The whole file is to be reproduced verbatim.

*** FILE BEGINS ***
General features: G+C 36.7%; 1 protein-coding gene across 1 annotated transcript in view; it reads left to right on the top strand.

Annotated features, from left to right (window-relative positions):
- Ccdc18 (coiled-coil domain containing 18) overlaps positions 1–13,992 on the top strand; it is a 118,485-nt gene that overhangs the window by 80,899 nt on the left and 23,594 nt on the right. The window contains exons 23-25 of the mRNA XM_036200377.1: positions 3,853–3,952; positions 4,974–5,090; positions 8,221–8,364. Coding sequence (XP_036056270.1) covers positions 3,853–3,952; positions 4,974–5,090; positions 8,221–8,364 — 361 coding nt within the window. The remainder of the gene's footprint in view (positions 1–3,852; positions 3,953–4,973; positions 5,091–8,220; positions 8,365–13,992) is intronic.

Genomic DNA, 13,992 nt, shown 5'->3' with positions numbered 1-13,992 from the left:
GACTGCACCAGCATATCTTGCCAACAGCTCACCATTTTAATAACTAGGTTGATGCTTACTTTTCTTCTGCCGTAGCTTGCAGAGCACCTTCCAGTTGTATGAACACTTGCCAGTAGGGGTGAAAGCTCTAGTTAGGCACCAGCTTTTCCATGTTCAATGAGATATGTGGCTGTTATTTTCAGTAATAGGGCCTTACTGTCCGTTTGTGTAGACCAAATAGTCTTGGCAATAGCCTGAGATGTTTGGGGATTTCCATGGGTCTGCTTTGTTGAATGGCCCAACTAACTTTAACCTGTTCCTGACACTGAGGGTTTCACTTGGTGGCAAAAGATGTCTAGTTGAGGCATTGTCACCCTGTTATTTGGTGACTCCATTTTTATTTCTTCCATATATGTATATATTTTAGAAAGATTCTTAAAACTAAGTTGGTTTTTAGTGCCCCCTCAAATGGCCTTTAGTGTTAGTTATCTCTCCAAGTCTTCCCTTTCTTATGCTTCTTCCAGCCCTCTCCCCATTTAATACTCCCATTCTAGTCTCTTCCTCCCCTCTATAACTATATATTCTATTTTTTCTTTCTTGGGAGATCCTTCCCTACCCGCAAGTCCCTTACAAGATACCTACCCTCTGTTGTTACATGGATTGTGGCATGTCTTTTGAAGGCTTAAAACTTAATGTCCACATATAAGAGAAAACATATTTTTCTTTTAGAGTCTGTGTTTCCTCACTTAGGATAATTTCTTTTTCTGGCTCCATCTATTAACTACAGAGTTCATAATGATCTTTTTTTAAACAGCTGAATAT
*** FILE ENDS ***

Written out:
General features: G+C 36.7%; 1 protein-coding gene across 1 annotated transcript in view; it reads left to right on the top strand.

Annotated features, from left to right (window-relative positions):
- Ccdc18 (coiled-coil domain containing 18) overlaps positions 1–13,992 on the top strand; it is a 118,485-nt gene that overhangs the window by 80,899 nt on the left and 23,594 nt on the right. The window contains exons 23-25 of the mRNA XM_036200377.1: positions 3,853–3,952; positions 4,974–5,090; positions 8,221–8,364. Coding sequence (XP_036056270.1) covers positions 3,853–3,952; positions 4,974–5,090; positions 8,221–8,364 — 361 coding nt within the window. The remainder of the gene's footprint in view (positions 1–3,852; positions 3,953–4,973; positions 5,091–8,220; positions 8,365–13,992) is intronic.

Genomic DNA, 13,992 nt, shown 5'->3' with positions numbered 1-13,992 from the left:
GACTGCACCAGCATATCTTGCCAACAGCTCACCATTTTAATAACTAGGTTGATGCTTACTTTTCTTCTGCCGTAGCTTGCAGAGCACCTTCCAGTTGTATGAACACTTGCCAGTAGGGGTGAAAGCTCTAGTTAGGCACCAGCTTTTCCATGTTCAATGAGATATGTGGCTGTTATTTTCAGTAATAGGGCCTTACTGTCCGTTTGTGTAGACCAAATAGTCTTGGCAATAGCCTGAGATGTTTGGGGATTTCCATGGGTCTGCTTTGTTGAATGGCCCAACTAACTTTAACCTGTTCCTGACACTGAGGGTTTCACTTGGTGGCAAAAGATGTCTAGTTGAGGCATTGTCACCCTGTTATTTGGTGACTCCATTTTTATTTCTTCCATATATGTATATATTTTAGAAAGATTCTTAAAACTAAGTTGGTTTTTAGTGCCCCCTCAAATGGCCTTTAGTGTTAGTTATCTCTCCAAGTCTTCCCTTTCTTATGCTTCTTCCAGCCCTCTCCCCATTTAATACTCCCATTCTAGTCTCTTCCTCCCCTCTATAACTATATATTCTATTTTTTCTTTCTTGGGAGATCCTTCCCTACCCGCAAGTCCCTTACAAGATACCTACCCTCTGTTGTTACATGGATTGTGGCATGTCTTTTGAAGGCTTAAAACTTAATGTCCACATATAAGAGAAAACATATTTTTCTTTTAGAGTCTGTGTTTCCTCACTTAGGATAATTTCTTTTTCTGGCTCCATCTATTAACTACAGAGTTCATAATGATCTTTTTTTAAACAGCTGAATAT